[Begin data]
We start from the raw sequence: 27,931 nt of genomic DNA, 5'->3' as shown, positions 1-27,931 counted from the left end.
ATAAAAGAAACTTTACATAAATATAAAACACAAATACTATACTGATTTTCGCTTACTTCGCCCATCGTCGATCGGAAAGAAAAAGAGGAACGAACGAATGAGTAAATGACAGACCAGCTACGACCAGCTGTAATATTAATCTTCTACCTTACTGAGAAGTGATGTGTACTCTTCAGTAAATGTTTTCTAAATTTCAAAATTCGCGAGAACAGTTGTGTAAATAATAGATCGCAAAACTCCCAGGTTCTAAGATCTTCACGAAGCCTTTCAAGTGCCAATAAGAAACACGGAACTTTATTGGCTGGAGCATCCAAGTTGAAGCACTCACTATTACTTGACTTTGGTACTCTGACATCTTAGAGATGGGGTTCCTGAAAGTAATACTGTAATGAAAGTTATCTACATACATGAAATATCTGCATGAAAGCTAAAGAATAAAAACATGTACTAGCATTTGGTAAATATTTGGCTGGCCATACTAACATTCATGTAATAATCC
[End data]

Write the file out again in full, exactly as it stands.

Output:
We start from the raw sequence: 27,931 nt of genomic DNA, 5'->3' as shown, positions 1-27,931 counted from the left end.
ATAAAAGAAACTTTACATAAATATAAAACACAAATACTATACTGATTTTCGCTTACTTCGCCCATCGTCGATCGGAAAGAAAAAGAGGAACGAACGAATGAGTAAATGACAGACCAGCTACGACCAGCTGTAATATTAATCTTCTACCTTACTGAGAAGTGATGTGTACTCTTCAGTAAATGTTTTCTAAATTTCAAAATTCGCGAGAACAGTTGTGTAAATAATAGATCGCAAAACTCCCAGGTTCTAAGATCTTCACGAAGCCTTTCAAGTGCCAATAAGAAACACGGAACTTTATTGGCTGGAGCATCCAAGTTGAAGCACTCACTATTACTTGACTTTGGTACTCTGACATCTTAGAGATGGGGTTCCTGAAAGTAATACTGTAATGAAAGTTATCTACATACATGAAATATCTGCATGAAAGCTAAAGAATAAAAACATGTACTAGCATTTGGTAAATATTTGGCTGGCCATACTAACATTCATGTAATAATCC